A review of my novel Swap
that was first published in the London Free Press (that's London, Ontario) has been picked up by the Sun newspapers in Canada and ran in the Toronto Sun a couple of days ago.
The book will be published in the USA by St. Marins Press in February with the title, Let It Ride
. My editor, the terrific John Schoenfelder, has left St. Martins to start up the new crime imprint at Little Brown, so I don't really know what will happen in the new year. Though this is nothing new for me. A couple months before my last book, Everybody Knows This Is Nowhere
, was published in the USA in 2008 by Harcourt they merged with Houghton Miflin and my editor, the terrific Stacia Decker, was let go (I have fantastic luck with editors, not so great with publishers).
Anyway, here's the review:
Now and then literary critics — and even some writers — lament that Canada, and specifically Toronto, lacks great fictional explorations of big-city life.
Evidently they’re not looking at crime fiction when they’re working up their complaints — and they’re certainly not taking John McFetridge into account.
In just three novels — his first two were Dirty Sweet
and Everybody Knows This Is Nowhere
-- McFetridge has demonstrated gifts that put him in Elmore Leonard territory as a writer, and make Toronto as gritty and fascinating as Leonard’s Detroit.
Possibly what the critics think they’re missing are novels about hopeful artists living in above-store apartments who spend their evenings cruising the social hotspots of Queen Street West culture.
They, however, happen to be among those sideswiped in McFetridge’s new Swap
— quietly poked fun at, along with executives who buy leather jackets and Harleys and masquerade as tough guys on weekends.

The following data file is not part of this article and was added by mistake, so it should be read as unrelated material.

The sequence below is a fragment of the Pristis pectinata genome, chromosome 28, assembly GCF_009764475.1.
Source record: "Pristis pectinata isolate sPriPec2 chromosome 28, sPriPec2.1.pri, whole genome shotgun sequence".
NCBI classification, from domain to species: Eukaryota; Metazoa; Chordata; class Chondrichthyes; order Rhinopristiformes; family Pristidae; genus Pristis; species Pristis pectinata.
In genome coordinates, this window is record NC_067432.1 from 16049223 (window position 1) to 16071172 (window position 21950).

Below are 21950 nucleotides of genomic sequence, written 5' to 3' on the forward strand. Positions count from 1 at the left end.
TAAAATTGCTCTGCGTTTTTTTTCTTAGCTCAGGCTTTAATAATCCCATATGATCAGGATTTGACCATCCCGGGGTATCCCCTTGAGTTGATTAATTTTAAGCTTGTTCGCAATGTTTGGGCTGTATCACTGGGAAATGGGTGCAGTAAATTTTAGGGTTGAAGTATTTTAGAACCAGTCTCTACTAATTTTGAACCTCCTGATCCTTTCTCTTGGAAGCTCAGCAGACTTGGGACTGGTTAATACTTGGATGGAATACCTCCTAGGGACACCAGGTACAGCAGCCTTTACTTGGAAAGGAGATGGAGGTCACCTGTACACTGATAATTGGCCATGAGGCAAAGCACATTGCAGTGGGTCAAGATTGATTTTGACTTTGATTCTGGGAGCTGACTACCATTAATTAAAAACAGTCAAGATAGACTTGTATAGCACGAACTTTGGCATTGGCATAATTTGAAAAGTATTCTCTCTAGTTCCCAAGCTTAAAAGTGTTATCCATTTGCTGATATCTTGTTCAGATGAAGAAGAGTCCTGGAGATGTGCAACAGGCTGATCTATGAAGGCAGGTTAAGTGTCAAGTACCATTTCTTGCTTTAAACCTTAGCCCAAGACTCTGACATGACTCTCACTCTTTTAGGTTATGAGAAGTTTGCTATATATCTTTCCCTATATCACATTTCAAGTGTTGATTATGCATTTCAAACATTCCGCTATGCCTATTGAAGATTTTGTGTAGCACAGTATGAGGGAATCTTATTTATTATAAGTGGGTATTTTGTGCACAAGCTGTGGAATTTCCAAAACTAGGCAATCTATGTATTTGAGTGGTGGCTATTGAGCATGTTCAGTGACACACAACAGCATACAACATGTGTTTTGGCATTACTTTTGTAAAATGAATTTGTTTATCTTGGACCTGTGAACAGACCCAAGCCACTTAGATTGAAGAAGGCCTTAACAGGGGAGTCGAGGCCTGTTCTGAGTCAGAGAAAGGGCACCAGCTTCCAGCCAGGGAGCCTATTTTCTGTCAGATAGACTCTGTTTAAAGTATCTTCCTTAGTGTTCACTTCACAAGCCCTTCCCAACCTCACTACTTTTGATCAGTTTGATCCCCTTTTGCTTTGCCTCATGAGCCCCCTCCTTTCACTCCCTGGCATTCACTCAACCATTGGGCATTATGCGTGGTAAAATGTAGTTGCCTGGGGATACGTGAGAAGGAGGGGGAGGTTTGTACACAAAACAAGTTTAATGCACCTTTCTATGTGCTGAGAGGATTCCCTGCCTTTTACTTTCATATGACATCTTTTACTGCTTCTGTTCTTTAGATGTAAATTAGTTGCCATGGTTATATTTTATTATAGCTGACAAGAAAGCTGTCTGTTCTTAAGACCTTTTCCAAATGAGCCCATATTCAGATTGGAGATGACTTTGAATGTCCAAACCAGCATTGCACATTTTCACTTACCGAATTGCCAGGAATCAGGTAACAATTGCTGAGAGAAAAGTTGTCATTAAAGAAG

The Toronto that stars in Swap
is a genuinely tough place, where old mobsters try to either fight off or acquiesce to the takeovers of their criminal pursuits by biker gangs, and cops wearily and doggedly, with and without the aid of cynicism, hope and booze, pursue the murders and drug deals that ensue.
The first victims in Swap
are among the few more-or-less innocents in the novel — a Mississauga couple headed home from a night downtown, both shot in their car on an expressway on-ramp, providing an initial puzzle for homicide cops Andre Price and Maureen McKeon.
Headed into town from Detroit, meanwhile, is former U.S. armed forces Sgt. Vernard McGetty — known as Get — who signed up for duty in Afghanistan in order to cultivate a prime drug supply for his mother and uncle who run the family drug trade back home.
He’s looking to trade drugs for guns in Toronto, hooking up when he hits town with members of the Saints of Hell. The motorcycle gang has recently made a co-existence deal with the head of the local Mafia family, and unified biker activities across the country under its own colours.
There are still a few holdouts on both sides of the mobster-biker agreement, and death is bound to follow — including the out-of-town slaughter of eight recalcitrant bikers whose bodies get stuffed into car trunks and towtrucks, an event that may ring readers’ bells.
McFetridge keeps a tight and sprightly grip on a big cast of people, weaving a whole lot of operations around, under and above each other through the streets of Toronto. His excellent underbelly includes a trio of women robbers, a sex trade worker or two up to more than the usual tricks, and some major examples of criminal uses of capitalist techniques.
Every character and conversation he creates is vivid, lively and often highly amusing, but for all their jauntiness of style, his most alert people are aware that one way or another, they could be gone in a minute.
McFetridge, by contrast, should be around for a long time. He’s a class act, and he’s creating fictional classics — maybe even that great urban literature of Toronto the critics now and then long for.
From The Toronto Sun